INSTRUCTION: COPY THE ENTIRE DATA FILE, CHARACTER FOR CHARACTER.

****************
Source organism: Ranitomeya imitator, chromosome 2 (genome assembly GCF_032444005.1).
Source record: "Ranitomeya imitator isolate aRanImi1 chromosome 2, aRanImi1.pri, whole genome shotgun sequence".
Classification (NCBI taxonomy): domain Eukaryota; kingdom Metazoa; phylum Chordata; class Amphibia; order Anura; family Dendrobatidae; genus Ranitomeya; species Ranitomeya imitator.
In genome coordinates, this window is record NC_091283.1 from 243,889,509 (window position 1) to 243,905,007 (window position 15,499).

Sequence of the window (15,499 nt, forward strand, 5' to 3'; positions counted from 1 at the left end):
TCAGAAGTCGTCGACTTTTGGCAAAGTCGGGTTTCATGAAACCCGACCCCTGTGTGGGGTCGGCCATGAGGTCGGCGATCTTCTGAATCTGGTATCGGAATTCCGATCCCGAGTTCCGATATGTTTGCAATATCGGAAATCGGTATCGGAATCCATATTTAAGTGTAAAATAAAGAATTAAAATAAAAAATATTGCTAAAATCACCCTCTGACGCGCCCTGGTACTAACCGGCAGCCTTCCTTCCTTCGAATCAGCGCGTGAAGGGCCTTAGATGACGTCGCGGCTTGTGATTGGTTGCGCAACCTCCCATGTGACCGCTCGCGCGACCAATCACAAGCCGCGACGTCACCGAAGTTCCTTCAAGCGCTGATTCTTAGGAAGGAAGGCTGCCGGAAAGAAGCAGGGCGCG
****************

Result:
Source organism: Ranitomeya imitator, chromosome 2 (genome assembly GCF_032444005.1).
Source record: "Ranitomeya imitator isolate aRanImi1 chromosome 2, aRanImi1.pri, whole genome shotgun sequence".
Classification (NCBI taxonomy): domain Eukaryota; kingdom Metazoa; phylum Chordata; class Amphibia; order Anura; family Dendrobatidae; genus Ranitomeya; species Ranitomeya imitator.
In genome coordinates, this window is record NC_091283.1 from 243,889,509 (window position 1) to 243,905,007 (window position 15,499).

Sequence of the window (15,499 nt, forward strand, 5' to 3'; positions counted from 1 at the left end):
TCAGAAGTCGTCGACTTTTGGCAAAGTCGGGTTTCATGAAACCCGACCCCTGTGTGGGGTCGGCCATGAGGTCGGCGATCTTCTGAATCTGGTATCGGAATTCCGATCCCGAGTTCCGATATGTTTGCAATATCGGAAATCGGTATCGGAATCCATATTTAAGTGTAAAATAAAGAATTAAAATAAAAAATATTGCTAAAATCACCCTCTGACGCGCCCTGGTACTAACCGGCAGCCTTCCTTCCTTCGAATCAGCGCGTGAAGGGCCTTAGATGACGTCGCGGCTTGTGATTGGTTGCGCAACCTCCCATGTGACCGCTCGCGCGACCAATCACAAGCCGCGACGTCACCGAAGTTCCTTCAAGCGCTGATTCTTAGGAAGGAAGGCTGCCGGAAAGAAGCAGGGCGCG